Due to Covid-19 restrictions, venues and exhibitions are closed until further notice. We recommend checking with the venues' own websites for up-to-date information. Harvington Hall is a medieval and Elizabethan Catholic recusant house, full of priest-holes and belonging to the Throckmortons of Coughton Court, Warwickshire (National Trust) until 1923. It was then bought by Mrs Ellen Ryan Ferris and given to the Archdiocese of Birmingham, whose Archbishops (Thomas Leighton Williams in 1930–1931, and Maurice Couve de Murville since 1985) put it into good repair and opened it to the public. The National Trust holds covenants over 27.5 acres surrounding the Hall but only owns 1/4 of an acre consisting of the front lawn and car park. Mr H. R. Hodgkinson, who entrusted the National Trust with the covenants in 1940–1945, also gave the Trust the oak furniture and its pictures, notably the ‘The Madonna and Child with Saint John the Baptist, Saint Paul and Saint Hyacinth' by the Sienese artist Ventura Salimbeni (1568–1613), although they have no connection with the house and it is not known when, how, or from where he obtained them. They are, however, complemented by the interesting survivals of high quality sixteenth-century wall paintings, which were only rediscovered in 1936. Note that Harvington Hall is owned and managed by the Roman Catholic Archdiocese of Birmingham.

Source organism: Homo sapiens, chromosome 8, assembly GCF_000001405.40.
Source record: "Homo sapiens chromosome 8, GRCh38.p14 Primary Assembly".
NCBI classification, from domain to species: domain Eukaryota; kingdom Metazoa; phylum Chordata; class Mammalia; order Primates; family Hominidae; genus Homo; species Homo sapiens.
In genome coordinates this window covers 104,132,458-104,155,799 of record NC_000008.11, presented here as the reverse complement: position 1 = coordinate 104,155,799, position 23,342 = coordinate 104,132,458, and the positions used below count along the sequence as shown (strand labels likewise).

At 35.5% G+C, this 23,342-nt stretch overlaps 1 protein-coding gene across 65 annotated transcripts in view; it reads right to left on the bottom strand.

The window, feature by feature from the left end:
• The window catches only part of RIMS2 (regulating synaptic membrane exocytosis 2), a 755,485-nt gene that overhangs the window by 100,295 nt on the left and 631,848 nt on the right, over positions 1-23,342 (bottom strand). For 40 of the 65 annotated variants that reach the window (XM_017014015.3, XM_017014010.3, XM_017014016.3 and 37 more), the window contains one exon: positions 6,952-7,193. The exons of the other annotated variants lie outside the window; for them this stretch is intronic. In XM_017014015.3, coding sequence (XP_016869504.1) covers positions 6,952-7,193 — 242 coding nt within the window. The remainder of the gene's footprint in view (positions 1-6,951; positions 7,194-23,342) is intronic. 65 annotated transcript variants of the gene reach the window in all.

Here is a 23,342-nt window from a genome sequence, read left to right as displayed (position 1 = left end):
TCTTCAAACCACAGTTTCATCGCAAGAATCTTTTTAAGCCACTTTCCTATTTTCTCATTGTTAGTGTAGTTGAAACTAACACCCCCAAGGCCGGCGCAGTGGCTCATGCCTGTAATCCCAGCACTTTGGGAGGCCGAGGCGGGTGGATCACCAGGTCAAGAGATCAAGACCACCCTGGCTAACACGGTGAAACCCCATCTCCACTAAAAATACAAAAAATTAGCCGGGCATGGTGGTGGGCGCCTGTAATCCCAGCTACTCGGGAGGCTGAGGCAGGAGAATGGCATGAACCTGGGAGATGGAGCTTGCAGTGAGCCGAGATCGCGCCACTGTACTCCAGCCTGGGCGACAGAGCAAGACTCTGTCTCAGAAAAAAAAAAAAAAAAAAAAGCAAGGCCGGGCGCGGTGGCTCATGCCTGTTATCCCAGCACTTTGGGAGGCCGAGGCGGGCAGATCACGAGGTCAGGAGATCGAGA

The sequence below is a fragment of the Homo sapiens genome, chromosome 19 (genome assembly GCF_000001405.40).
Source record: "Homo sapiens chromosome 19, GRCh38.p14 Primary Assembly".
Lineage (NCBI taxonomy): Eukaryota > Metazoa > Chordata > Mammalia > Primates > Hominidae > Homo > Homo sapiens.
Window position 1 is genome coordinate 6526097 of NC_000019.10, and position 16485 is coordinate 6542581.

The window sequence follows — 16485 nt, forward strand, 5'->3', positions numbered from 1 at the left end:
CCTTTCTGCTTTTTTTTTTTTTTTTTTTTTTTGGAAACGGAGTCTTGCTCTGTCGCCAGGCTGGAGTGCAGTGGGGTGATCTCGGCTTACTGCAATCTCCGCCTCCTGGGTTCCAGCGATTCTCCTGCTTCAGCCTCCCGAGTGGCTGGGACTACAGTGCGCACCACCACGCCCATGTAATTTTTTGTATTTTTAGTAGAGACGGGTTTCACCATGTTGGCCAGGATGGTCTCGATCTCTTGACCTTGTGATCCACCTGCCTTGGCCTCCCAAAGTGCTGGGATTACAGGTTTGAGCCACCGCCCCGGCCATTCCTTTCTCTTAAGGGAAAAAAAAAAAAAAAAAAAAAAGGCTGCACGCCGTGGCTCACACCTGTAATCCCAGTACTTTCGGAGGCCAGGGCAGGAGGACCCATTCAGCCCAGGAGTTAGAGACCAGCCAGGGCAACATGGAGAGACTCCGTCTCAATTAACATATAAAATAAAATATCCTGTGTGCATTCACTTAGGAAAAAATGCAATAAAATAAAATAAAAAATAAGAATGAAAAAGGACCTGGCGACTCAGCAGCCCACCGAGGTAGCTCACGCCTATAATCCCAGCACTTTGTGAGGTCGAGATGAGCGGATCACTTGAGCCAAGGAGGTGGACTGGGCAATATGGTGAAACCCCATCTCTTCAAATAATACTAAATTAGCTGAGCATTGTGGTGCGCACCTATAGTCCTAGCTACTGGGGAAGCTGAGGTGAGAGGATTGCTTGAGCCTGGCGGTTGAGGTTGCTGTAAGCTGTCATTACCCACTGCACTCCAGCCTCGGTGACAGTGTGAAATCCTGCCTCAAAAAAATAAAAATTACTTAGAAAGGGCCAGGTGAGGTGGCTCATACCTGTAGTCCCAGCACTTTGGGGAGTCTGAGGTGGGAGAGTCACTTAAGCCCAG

National Trust Collections at Harvington Hall
Harvington, Kidderminster, Worcestershire DY10 4LR England
Please remember to double-check the opening hours with the venue concerned before making a special visit